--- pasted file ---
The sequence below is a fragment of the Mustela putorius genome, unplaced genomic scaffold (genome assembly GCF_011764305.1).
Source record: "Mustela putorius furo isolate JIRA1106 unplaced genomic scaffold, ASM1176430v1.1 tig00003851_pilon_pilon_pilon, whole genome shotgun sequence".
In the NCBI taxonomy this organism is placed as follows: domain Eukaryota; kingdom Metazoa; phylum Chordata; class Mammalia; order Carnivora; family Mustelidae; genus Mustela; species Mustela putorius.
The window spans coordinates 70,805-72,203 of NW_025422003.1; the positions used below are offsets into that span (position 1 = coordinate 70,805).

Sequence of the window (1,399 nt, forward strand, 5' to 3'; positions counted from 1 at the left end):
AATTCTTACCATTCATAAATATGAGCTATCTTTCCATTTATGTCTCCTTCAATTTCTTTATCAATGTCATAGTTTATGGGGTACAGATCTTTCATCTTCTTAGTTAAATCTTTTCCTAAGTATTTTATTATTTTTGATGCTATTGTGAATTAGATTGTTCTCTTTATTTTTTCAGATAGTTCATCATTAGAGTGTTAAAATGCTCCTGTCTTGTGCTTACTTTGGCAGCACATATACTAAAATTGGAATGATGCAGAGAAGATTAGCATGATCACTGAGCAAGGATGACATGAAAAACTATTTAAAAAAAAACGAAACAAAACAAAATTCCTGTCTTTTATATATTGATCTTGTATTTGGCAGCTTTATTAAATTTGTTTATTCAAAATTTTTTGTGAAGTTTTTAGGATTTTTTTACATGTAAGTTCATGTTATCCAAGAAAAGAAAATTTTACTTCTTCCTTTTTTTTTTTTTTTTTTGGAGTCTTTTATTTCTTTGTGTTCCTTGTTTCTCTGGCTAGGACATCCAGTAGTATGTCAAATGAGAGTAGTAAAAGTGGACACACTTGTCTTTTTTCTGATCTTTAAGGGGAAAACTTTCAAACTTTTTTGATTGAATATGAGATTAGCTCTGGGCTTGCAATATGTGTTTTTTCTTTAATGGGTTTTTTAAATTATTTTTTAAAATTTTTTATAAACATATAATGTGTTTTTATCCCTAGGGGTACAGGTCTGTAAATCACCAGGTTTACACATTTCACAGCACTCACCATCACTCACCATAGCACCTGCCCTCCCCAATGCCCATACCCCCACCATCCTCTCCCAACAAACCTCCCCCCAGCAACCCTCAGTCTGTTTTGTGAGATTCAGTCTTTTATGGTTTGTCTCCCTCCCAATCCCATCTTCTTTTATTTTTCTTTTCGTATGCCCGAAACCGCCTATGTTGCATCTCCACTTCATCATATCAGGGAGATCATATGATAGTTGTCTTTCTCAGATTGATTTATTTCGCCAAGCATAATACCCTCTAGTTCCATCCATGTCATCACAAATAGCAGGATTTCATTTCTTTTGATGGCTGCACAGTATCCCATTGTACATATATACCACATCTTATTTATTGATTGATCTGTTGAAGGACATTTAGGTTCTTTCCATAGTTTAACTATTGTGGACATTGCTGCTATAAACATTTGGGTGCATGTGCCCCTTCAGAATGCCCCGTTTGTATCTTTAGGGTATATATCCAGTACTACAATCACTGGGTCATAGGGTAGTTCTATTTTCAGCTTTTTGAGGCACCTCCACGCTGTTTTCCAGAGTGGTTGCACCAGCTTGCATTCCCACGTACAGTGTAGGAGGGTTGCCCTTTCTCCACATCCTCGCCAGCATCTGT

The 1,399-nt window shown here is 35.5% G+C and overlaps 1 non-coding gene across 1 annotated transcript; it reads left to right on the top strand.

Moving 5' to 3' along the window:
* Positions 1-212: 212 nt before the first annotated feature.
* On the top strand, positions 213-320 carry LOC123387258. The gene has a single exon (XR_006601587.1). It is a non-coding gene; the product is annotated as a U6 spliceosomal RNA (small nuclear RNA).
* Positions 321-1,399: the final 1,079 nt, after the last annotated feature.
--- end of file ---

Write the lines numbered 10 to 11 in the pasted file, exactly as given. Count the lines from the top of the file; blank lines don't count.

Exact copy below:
* On the top strand, positions 213-320 carry LOC123387258. The gene has a single exon (XR_006601587.1). It is a non-coding gene; the product is annotated as a U6 spliceosomal RNA (small nuclear RNA).
* Positions 321-1,399: the final 1,079 nt, after the last annotated feature.